# Expected squared distance between order statistics?

Suppose $$p(\cdot)$$ is a smooth probability distribution over $$\mathbb R$$. Suppose we draw two collections of $$k$$ i.i.d. samples from $$p(\cdot)$$, yielding random variables $$(X_1,\ldots,X_k)$$ and $$(Y_1,\ldots,Y_k)$$. Use $$X_{(i)}, Y_{(i)}$$ to denote the $$i$$-th order statistic of $$(X_1,\ldots,X_k), (Y_1,\ldots,Y_k)$$, resp.; that is, $$X_{(i)}$$ is the $$i$$-th value obtained when sorting the sample $$X_1,\ldots,X_k$$.

Is it possible to compute in closed-form the following expectation? $$\mathbb E_{\substack{X_1,\ldots,X_k\sim p(\cdot)\\Y_1,\ldots,Y_k\sim p(\cdot)}}\left[ \sum_{i=1}^k (X_{(i)}-Y_{(i)})^2 \right]$$ That is, is there an expression for the expected squared L2 distance between $$\vec X$$ and $$\vec Y$$ after sorting?

This answer gets part of the way, showing roughly that the expected value tends to zero as $$k\to\infty$$. This document (and many others) gives the distribution function for each $$X_{(i)}$$. If this value isn't known in closed-form, anything about its properties as a function of $$k$$ would be helpful as well!

• Possibly useful: this can be rewritten as $\sum_i \left\{ \left( \mathbb{E} X_{(i)} - \mathbb{E} Y_{(i)} \right)^2 + \text{Var} X_{(i)} + \text{Var} Y_{(i)} \right\}$
– πr8
Oct 13, 2020 at 19:49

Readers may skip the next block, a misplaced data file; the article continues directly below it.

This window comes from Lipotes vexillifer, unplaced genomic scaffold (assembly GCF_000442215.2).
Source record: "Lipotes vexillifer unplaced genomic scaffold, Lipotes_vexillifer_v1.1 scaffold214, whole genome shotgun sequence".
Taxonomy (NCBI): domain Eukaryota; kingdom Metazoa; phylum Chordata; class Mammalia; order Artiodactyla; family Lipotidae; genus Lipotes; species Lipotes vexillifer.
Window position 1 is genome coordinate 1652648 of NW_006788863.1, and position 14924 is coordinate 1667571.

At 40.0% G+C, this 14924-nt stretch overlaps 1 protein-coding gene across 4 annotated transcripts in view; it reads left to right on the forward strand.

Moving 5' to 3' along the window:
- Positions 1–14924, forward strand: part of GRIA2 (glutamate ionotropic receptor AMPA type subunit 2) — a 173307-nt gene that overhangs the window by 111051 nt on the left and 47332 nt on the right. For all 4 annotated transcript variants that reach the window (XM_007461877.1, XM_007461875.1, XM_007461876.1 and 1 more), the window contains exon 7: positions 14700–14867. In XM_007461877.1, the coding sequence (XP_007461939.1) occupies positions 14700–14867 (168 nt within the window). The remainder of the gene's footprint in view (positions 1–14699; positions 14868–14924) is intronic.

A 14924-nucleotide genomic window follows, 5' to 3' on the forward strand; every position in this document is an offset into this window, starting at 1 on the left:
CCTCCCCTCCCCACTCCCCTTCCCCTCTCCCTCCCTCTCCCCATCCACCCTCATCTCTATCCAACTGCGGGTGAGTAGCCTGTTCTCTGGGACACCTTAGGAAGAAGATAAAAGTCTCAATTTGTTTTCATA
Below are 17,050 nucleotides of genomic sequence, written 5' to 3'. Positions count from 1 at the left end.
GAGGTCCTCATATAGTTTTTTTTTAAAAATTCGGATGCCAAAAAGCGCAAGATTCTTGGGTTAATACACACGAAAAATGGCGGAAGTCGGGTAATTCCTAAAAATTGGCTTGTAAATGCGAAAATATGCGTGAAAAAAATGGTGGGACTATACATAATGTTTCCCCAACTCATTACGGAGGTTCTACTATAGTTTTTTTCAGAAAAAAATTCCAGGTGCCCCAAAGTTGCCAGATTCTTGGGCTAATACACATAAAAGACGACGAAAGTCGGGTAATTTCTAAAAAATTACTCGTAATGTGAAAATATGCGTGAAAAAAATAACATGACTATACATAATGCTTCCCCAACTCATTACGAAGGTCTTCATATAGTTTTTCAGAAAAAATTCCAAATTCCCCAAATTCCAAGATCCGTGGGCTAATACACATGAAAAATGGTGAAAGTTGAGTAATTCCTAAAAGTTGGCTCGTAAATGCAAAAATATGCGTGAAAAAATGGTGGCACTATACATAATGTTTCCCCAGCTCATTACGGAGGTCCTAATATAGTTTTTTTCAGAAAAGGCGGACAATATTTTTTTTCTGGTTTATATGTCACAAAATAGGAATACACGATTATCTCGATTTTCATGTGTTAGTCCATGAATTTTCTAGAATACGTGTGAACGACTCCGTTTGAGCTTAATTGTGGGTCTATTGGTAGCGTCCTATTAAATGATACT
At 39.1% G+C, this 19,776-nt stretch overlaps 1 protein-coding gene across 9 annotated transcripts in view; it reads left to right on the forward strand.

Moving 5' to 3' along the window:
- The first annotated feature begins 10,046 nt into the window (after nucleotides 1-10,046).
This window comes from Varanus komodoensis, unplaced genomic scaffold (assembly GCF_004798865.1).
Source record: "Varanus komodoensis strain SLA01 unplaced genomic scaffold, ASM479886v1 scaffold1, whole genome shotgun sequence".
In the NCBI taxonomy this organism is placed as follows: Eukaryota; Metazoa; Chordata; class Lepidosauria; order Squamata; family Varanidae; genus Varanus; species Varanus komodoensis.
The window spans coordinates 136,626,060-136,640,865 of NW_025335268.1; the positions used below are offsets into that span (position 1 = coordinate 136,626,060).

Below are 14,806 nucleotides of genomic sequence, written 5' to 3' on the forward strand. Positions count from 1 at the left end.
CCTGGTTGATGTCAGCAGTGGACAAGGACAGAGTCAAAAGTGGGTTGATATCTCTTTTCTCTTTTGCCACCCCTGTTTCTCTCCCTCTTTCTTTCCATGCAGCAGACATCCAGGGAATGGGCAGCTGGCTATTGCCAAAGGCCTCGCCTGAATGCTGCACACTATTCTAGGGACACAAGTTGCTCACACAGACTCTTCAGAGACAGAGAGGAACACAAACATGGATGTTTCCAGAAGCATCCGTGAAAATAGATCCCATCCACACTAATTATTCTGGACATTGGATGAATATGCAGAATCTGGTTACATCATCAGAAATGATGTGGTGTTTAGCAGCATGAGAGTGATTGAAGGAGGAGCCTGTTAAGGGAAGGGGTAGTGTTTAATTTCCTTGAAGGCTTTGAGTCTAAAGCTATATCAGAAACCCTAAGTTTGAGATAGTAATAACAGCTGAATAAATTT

• True! So I guess it's equivalent to knowing the variance and expectation of the order statistic...hmm! Oct 13, 2020 at 20:02
• The two expectations are identical thus should cancel one another. Oct 13, 2020 at 20:29
• Haha, true. So really this question is just asking for the variance of the order statistics summed. Oct 13, 2020 at 20:30
• In most cases this calculation can only be done numerically. (Normal distributions with $k\gt 6$ are a notable example of that.) You could probably succeed with a uniform distribution and an exponential distribution, but almost anything else is likely to be intractable. It's pretty difficult for discrete distributions, too, because of the need to account for ties.
– whuber
Oct 13, 2020 at 22:10

The terms of this sum are known exactly for some distributions, since $$E[(X_{(i)}-Y_{(i)})^2]=E[X_{(i)}^2]-2E[X_{(i)}]E[Y_{(i)}]+E[Y_{(i)}^2]=2\text{Var}[X_{(i)}].$$ For those distributions, we can get some nice expressions for the limiting behavior.
In what follows, $$\psi_1(z)$$ is the trigamma function $$d^2\log \Gamma(z)/dz^2$$, appearing in the calculation for the logistic distribution in N. Balakrishnan and A. Clifford Cohen, Order Statistics and Inference (1991), p. 40. The approximations given here with $$\sim$$ are exact in the highest-order terms.
For a uniform distribution bounded by $$0,1$$: \begin{align} \text{Var}[X_{(i:k)}]&=\frac{i(k+1-i)}{(k+1)^2(k+2)}\phantom{+123456}\\ \\ 2\sum_i\text{Var}[X_{(i:k)}]&=\frac{k}{3(k+1)}\sim\frac13 \end{align}
For an exponential distribution with mean $$1$$: \begin{align} \text{Var}[X_{(i:k)}]&=\psi_1(k+1-i)-\psi_1(k+1)\\ \\ 2\sum_i\text{Var}[X_{(i:k)}]&\sim 2\log k+1 \end{align}
For a logistic distribution with parameters 0,1: \begin{align} \text{Var}[X_{(i:k)}]&=\psi_1(k+1-i)+\psi_1(k)\phantom{+12}\\ \\ 2\sum_i\text{Var}[X_{(i:k)}]&\sim 4\log k+8 \end{align}
For the unbounded distributions, these are growing functions: the answer linked in the question shows $$\frac{1}{k}\|X-Y\|_1\to 0$$, while this is showing $$\|X-Y\|_2^2\to \infty$$.